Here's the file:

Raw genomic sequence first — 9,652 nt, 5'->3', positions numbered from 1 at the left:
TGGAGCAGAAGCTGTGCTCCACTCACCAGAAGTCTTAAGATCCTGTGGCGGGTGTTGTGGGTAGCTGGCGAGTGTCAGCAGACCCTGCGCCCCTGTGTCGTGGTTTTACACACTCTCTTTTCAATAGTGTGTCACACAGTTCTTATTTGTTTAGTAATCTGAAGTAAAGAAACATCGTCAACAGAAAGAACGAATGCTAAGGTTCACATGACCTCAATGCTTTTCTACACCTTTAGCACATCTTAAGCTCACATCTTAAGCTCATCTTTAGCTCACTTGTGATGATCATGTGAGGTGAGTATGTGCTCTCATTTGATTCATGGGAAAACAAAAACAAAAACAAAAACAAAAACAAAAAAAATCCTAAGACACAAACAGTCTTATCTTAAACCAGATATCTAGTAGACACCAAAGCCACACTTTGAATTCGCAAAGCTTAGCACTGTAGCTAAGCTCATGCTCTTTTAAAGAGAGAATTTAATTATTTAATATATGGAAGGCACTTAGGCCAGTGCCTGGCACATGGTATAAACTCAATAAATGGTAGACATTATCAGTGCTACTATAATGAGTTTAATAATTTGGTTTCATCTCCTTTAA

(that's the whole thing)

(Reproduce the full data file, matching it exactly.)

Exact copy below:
Raw genomic sequence first — 9,652 nt, 5'->3', positions numbered from 1 at the left:
TGGAGCAGAAGCTGTGCTCCACTCACCAGAAGTCTTAAGATCCTGTGGCGGGTGTTGTGGGTAGCTGGCGAGTGTCAGCAGACCCTGCGCCCCTGTGTCGTGGTTTTACACACTCTCTTTTCAATAGTGTGTCACACAGTTCTTATTTGTTTAGTAATCTGAAGTAAAGAAACATCGTCAACAGAAAGAACGAATGCTAAGGTTCACATGACCTCAATGCTTTTCTACACCTTTAGCACATCTTAAGCTCACATCTTAAGCTCATCTTTAGCTCACTTGTGATGATCATGTGAGGTGAGTATGTGCTCTCATTTGATTCATGGGAAAACAAAAACAAAAACAAAAACAAAAACAAAAAAAATCCTAAGACACAAACAGTCTTATCTTAAACCAGATATCTAGTAGACACCAAAGCCACACTTTGAATTCGCAAAGCTTAGCACTGTAGCTAAGCTCATGCTCTTTTAAAGAGAGAATTTAATTATTTAATATATGGAAGGCACTTAGGCCAGTGCCTGGCACATGGTATAAACTCAATAAATGGTAGACATTATCAGTGCTACTATAATGAGTTTAATAATTTGGTTTCATCTCCTTTAA